China’s biopharma industry should not be underestimated. Although the majority of China’s home-grown pipeline consists mainly of “me-too” therapies, the pipeline has grown vast and includes examples of first-in-class and potentially best-in-class products as well. When China invested full-throttle into immunotherapy, the generation of Chinese anti-PD1/PD-L1 products eventually exceeded that of all other countries combined, and included the world’s first approved anti-PD1 × CTLA4 bispecific. China is poised to do the same for ADCs and continues to develop prolific numbers of other therapeutics as well.

So, what should top global biopharma companies do?

  • Up your game. Although the U.S. FDA has soundly rejected applications based only on Chinese clinical data [10], and thus China-developed products will not imminently flood the U.S. market, that is not a reason to become complacent. For every blockbuster that global companies develop, Chinese biopharma companies will generate multiple products with clinical profiles at least as good. Maintaining leadership will mean relentless improvement and innovation in an increasingly competitive global field.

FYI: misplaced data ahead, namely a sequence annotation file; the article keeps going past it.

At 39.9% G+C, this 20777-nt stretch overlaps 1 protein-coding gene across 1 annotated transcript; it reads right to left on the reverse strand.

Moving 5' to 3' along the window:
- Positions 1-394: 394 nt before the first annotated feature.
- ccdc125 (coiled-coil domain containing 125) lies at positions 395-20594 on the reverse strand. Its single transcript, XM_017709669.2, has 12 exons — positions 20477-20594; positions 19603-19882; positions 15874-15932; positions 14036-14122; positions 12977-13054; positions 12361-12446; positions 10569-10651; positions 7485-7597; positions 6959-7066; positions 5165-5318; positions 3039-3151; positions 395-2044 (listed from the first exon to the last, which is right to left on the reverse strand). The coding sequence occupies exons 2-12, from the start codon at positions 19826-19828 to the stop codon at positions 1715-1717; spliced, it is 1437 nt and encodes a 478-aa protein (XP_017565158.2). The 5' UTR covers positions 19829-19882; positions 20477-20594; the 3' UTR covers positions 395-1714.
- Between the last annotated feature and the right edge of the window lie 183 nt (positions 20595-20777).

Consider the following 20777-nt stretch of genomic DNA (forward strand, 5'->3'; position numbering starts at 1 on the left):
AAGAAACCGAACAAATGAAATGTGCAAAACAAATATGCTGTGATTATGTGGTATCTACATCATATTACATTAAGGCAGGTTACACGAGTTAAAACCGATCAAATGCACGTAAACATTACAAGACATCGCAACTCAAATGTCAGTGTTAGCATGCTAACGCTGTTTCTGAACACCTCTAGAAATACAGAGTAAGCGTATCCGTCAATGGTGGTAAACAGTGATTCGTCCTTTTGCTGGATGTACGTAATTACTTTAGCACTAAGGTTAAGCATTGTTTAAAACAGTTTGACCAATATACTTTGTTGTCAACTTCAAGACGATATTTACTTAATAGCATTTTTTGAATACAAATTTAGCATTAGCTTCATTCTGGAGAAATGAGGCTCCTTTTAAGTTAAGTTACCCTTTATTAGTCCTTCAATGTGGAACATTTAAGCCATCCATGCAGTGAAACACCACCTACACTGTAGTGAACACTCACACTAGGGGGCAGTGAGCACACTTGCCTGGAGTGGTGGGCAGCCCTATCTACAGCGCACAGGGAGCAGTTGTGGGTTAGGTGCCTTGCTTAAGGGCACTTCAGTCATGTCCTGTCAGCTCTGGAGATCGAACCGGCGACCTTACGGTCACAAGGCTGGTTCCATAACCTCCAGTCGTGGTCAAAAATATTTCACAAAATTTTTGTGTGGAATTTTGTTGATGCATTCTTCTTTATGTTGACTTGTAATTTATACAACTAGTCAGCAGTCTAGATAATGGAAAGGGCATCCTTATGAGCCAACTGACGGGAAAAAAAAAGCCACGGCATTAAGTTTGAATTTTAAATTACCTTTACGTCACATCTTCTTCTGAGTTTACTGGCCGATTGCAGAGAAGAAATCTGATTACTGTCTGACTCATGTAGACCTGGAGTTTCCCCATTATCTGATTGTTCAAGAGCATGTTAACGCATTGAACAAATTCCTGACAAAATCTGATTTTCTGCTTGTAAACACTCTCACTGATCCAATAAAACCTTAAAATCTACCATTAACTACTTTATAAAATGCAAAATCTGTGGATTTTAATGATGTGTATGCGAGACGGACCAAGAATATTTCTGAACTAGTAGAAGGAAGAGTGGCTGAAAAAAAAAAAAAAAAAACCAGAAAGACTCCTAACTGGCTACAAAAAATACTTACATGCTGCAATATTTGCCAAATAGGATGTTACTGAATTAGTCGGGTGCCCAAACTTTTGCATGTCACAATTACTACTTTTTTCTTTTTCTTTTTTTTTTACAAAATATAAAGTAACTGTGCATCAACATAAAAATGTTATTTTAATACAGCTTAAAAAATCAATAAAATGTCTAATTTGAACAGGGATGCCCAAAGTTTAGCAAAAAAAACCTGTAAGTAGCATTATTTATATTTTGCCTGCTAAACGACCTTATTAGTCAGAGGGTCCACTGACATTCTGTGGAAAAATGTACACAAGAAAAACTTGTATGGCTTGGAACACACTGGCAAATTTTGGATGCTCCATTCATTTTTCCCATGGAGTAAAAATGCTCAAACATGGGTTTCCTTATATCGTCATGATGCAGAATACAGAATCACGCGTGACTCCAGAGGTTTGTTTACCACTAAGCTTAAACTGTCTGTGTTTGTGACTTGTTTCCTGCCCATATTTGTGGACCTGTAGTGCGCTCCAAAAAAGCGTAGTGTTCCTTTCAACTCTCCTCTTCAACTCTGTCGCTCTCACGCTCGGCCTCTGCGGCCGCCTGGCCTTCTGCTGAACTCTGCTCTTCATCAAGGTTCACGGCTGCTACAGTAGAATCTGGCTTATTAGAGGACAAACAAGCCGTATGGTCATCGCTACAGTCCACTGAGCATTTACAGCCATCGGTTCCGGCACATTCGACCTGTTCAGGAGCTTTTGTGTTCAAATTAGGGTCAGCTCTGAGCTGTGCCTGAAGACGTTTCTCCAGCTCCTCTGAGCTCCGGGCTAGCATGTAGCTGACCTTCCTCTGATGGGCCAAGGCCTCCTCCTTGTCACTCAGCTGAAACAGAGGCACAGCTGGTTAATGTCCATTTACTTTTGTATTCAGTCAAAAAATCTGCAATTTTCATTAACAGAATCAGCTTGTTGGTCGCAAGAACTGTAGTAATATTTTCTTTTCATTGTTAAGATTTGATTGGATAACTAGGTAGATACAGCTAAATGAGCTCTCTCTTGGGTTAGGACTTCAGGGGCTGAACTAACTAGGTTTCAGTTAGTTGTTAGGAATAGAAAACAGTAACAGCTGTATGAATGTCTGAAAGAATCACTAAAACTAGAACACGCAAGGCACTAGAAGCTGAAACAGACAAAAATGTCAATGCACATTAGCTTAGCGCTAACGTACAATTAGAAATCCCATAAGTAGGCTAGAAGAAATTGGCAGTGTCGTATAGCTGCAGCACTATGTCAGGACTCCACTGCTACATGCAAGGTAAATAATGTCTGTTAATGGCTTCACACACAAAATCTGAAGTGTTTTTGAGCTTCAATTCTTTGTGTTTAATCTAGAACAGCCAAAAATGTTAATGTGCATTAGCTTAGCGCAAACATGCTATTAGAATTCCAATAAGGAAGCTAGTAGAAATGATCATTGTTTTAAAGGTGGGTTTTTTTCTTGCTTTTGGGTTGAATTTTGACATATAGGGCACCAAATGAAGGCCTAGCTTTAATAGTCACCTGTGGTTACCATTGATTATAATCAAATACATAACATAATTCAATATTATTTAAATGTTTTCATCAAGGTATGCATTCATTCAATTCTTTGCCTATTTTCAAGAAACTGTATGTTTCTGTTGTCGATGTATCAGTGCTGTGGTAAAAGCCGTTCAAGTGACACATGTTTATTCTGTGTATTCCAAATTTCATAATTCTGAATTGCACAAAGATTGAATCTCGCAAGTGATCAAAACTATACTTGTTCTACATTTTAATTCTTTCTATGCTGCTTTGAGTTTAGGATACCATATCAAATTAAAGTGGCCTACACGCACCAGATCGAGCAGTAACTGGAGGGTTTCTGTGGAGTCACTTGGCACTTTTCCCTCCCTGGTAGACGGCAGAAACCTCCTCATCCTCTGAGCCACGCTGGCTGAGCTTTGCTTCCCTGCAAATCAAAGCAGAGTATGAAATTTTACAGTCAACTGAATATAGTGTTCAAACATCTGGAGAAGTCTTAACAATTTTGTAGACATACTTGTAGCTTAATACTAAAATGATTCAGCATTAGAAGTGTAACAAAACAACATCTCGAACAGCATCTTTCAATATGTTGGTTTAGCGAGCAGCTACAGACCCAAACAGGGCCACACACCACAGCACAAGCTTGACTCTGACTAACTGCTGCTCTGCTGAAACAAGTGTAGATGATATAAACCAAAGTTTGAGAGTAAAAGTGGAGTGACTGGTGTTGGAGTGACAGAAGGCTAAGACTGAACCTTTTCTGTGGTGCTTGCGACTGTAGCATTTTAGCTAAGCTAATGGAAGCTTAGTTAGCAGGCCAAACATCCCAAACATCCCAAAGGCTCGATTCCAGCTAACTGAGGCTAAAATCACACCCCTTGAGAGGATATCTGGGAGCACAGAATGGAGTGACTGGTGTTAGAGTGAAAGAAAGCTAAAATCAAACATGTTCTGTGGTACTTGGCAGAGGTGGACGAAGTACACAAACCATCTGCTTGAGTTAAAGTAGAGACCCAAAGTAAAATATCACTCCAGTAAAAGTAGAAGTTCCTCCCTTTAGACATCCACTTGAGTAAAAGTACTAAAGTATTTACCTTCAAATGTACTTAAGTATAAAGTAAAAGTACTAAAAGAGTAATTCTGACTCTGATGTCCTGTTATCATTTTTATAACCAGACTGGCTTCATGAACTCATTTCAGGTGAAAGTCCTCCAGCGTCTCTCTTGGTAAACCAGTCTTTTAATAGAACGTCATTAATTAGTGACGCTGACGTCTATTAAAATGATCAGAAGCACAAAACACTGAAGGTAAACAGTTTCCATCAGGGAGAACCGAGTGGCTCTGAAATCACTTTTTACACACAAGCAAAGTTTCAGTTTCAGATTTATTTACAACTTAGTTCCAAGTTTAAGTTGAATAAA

• Make deals. The rise of good drugs from China may pose a competitive threat but also a tremendous BD&L opportunity. Many have adopted this strategy already including Janssen who licensed CAR-T cell therapy cilta-cel (Carvykti, FDA-approved in Feb 2022) from Legend Biotech based in Nanjing [3], and a variety of companies, large and small, that have in-licensed investigational programs [11].

If we rise to the challenge in these ways, then the resulting increase in productivity and innovation in oncology therapeutics will be a boon to cancer patients and their families.

Clarion, a Lumanity business, is committed to partnering with biopharma clients to anticipate evolving market dynamics and navigate their toughest challenges. Please contact us if you would like to learn more. For more information, visit and follow us on Instagram and LinkedIn.


[1] Zhiming Yang, 2022 Report on Evaluation of New Drugs in Oncology in China, CSCO 2022.



[4] NMPA website: Policy illustration – Opinion Regarding the Stimulation of Pharmaceutical Innovation and Implications of Priority Review and Approval (Suspended)

[5] NMPA website: Administrative Measures for Drug Registration

[6] Shi 2022 Hematol Oncol 40:930.

[7] Cheng 2022 JAMA 328:1223.

[8] Rudin 2020 J Clin Oncol 38:2369.

[9] Lin Xia, Oncology ADC Clinical Development and Review Considerations, CSCO 2022.

[10] Plieth, U-turn confirms that the US cut-price oncology model is dead. Evaluate Vantage, Nov 10, 2022.

[11] DealForma